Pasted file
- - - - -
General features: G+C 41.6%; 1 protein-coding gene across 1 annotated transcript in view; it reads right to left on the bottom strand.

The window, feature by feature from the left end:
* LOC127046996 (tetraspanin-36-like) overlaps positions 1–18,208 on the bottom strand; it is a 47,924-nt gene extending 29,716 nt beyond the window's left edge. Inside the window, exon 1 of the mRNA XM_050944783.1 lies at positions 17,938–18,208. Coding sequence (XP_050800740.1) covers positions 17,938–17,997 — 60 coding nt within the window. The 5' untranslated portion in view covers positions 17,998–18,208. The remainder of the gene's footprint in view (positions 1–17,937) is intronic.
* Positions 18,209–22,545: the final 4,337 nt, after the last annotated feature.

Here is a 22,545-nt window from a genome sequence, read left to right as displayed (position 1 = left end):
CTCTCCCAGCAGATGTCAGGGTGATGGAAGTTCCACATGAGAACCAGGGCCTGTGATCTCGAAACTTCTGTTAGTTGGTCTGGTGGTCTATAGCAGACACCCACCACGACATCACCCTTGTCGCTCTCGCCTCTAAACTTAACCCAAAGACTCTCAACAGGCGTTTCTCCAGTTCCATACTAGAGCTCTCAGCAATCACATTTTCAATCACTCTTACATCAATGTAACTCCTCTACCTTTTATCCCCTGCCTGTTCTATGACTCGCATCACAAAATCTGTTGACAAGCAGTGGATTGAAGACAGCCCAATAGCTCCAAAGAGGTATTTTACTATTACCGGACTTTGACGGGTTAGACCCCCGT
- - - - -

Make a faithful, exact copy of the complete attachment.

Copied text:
General features: G+C 41.6%; 1 protein-coding gene across 1 annotated transcript in view; it reads right to left on the bottom strand.

The window, feature by feature from the left end:
* LOC127046996 (tetraspanin-36-like) overlaps positions 1–18,208 on the bottom strand; it is a 47,924-nt gene extending 29,716 nt beyond the window's left edge. Inside the window, exon 1 of the mRNA XM_050944783.1 lies at positions 17,938–18,208. Coding sequence (XP_050800740.1) covers positions 17,938–17,997 — 60 coding nt within the window. The 5' untranslated portion in view covers positions 17,998–18,208. The remainder of the gene's footprint in view (positions 1–17,937) is intronic.
* Positions 18,209–22,545: the final 4,337 nt, after the last annotated feature.

Here is a 22,545-nt window from a genome sequence, read left to right as displayed (position 1 = left end):
CTCTCCCAGCAGATGTCAGGGTGATGGAAGTTCCACATGAGAACCAGGGCCTGTGATCTCGAAACTTCTGTTAGTTGGTCTGGTGGTCTATAGCAGACACCCACCACGACATCACCCTTGTCGCTCTCGCCTCTAAACTTAACCCAAAGACTCTCAACAGGCGTTTCTCCAGTTCCATACTAGAGCTCTCAGCAATCACATTTTCAATCACTCTTACATCAATGTAACTCCTCTACCTTTTATCCCCTGCCTGTTCTATGACTCGCATCACAAAATCTGTTGACAAGCAGTGGATTGAAGACAGCCCAATAGCTCCAAAGAGGTATTTTACTATTACCGGACTTTGACGGGTTAGACCCCCGT